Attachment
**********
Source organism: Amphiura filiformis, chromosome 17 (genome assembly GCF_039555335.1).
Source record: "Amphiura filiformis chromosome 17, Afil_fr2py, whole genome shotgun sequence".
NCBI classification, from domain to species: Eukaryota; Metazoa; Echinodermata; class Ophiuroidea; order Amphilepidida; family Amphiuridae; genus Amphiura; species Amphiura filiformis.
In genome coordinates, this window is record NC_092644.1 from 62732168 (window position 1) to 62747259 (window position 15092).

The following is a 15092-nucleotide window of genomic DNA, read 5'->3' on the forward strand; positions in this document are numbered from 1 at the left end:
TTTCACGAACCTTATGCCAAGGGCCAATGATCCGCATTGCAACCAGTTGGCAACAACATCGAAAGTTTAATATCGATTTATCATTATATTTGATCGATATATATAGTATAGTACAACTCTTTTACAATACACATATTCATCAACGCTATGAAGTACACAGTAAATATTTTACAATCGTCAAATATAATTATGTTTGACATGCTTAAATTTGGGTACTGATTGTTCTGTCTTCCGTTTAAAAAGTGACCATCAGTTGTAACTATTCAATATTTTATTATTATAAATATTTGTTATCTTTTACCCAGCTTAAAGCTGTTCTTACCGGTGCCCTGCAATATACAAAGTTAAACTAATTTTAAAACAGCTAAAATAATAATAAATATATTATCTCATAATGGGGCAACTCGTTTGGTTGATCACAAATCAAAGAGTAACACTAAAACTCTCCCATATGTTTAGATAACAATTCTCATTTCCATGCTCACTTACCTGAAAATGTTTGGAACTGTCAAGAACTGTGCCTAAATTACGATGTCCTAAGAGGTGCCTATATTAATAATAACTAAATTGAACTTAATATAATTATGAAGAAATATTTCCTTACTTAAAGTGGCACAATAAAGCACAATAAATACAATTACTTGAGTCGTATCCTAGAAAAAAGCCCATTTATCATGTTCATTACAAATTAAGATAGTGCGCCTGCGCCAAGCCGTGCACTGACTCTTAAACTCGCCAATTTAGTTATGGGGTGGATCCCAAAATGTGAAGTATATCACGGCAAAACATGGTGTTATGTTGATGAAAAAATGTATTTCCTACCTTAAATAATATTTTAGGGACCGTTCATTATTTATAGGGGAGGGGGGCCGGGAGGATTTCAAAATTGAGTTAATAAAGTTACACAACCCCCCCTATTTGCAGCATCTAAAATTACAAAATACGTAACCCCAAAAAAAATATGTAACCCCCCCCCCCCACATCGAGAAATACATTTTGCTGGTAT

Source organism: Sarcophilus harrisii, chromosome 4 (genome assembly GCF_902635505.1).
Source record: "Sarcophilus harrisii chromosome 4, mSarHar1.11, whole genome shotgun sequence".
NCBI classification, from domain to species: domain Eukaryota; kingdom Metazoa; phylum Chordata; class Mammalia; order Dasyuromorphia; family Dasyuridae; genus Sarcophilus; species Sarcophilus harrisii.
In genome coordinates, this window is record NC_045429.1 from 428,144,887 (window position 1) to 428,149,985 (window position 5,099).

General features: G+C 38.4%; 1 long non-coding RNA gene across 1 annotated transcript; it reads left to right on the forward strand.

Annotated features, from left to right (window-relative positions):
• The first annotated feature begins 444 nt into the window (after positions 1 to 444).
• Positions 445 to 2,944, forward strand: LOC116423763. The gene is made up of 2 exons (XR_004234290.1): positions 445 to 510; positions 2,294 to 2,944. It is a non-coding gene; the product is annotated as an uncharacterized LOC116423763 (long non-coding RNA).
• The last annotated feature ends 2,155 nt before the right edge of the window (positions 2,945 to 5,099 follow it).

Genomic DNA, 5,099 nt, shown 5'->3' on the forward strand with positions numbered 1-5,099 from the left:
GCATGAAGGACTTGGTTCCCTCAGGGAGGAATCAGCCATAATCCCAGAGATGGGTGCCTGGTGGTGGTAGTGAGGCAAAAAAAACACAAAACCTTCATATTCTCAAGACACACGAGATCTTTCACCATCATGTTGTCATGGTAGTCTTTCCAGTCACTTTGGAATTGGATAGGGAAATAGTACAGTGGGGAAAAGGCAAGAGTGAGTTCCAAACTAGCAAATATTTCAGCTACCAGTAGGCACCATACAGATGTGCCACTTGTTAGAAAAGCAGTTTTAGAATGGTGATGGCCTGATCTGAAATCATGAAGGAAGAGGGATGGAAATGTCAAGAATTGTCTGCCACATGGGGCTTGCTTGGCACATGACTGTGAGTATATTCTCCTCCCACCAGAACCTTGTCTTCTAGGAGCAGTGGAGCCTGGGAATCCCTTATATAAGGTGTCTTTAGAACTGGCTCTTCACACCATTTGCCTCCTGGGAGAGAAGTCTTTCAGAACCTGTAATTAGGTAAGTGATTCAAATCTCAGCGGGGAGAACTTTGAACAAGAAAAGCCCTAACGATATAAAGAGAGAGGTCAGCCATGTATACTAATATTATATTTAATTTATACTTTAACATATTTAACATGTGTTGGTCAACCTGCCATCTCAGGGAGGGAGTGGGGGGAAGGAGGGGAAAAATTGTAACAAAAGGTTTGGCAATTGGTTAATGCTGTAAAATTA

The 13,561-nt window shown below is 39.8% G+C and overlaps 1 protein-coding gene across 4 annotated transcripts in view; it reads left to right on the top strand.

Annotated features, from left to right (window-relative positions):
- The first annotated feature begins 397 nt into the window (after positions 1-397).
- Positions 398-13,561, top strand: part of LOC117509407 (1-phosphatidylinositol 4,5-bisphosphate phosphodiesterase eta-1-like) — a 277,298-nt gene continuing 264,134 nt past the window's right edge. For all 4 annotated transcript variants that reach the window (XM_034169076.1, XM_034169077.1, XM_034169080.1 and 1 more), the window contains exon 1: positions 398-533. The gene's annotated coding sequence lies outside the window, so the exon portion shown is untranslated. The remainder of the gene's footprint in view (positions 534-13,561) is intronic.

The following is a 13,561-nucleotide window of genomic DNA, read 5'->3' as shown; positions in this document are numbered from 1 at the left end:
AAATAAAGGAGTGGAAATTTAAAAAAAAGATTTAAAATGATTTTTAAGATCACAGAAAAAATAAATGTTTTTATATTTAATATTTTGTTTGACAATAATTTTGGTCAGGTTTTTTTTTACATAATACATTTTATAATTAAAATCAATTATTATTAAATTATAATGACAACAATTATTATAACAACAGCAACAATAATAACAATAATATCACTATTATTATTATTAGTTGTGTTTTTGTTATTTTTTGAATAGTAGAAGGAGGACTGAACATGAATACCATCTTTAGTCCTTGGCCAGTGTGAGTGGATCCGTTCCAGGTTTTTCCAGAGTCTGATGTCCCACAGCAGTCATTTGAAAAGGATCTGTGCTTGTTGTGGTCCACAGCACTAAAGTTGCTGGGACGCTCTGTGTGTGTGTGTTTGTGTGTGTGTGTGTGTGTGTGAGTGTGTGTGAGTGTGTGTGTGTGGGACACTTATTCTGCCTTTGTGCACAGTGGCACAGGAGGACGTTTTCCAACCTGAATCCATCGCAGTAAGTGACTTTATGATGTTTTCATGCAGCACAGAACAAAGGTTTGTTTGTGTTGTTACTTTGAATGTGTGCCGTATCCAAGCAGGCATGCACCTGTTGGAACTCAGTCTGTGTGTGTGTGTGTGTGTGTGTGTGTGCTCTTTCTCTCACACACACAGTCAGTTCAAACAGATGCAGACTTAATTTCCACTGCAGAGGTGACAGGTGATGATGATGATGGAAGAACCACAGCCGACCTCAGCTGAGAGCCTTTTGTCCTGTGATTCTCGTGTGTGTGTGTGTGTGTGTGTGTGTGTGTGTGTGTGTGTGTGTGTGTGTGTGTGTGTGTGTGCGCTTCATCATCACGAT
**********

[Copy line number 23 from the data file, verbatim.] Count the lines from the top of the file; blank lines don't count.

AAATAAAGGAGTGGAAATTTAAAAAAAAGATTTAAAATGATTTTTAAGATCACAGAAAAAATAAATGTTTTTATATTTAATATTTTGTTTGACAATAATTTTGGTCAGGTTTTTTTTTACATAATACATTTTATAATTAAAATCAATTATTATTAAATTATAATGACAACAATTATTATAACAACAGCAACAATAATAACAATAATATCACTATTATTATTATTAGTTGTGTTTTTGTTATTTTTTGAATAGTAGAAGGAGGACTGAACATGAATACCATCTTTAGTCCTTGGCCAGTGTGAGTGGATCCGTTCCAGGTTTTTCCAGAGTCTGATGTCCCACAGCAGTCATTTGAAAAGGATCTGTGCTTGTTGTGGTCCACAGCACTAAAGTTGCTGGGACGCTCTGTGTGTGTGTGTTTGTGTGTGTGTGTGTGTGTGTGAGTGTGTGTGAGTGTGTGTGTGTGGGACACTTATTCTGCCTTTGTGCACAGTGGCACAGGAGGACGTTTTCCAACCTGAATCCATCGCAGTAAGTGACTTTATGATGTTTTCATGCAGCACAGAACAAAGGTTTGTTTGTGTTGTTACTTTGAATGTGTGCCGTATCCAAGCAGGCATGCACCTGTTGGAACTCAGTCTGTGTGTGTGTGTGTGTGTGTGTGTGTGCTCTTTCTCTCACACACACAGTCAGTTCAAACAGATGCAGACTTAATTTCCACTGCAGAGGTGACAGGTGATGATGATGATGGAAGAACCACAGCCGACCTCAGCTGAGAGCCTTTTGTCCTGTGATTCTCGTGTGTGTGTGTGTGTGTGTGTGTGTGTGTGTGTGTGTGTGTGTGTGTGTGTGTGTGTGTGTGCGCTTCATCATCACGAT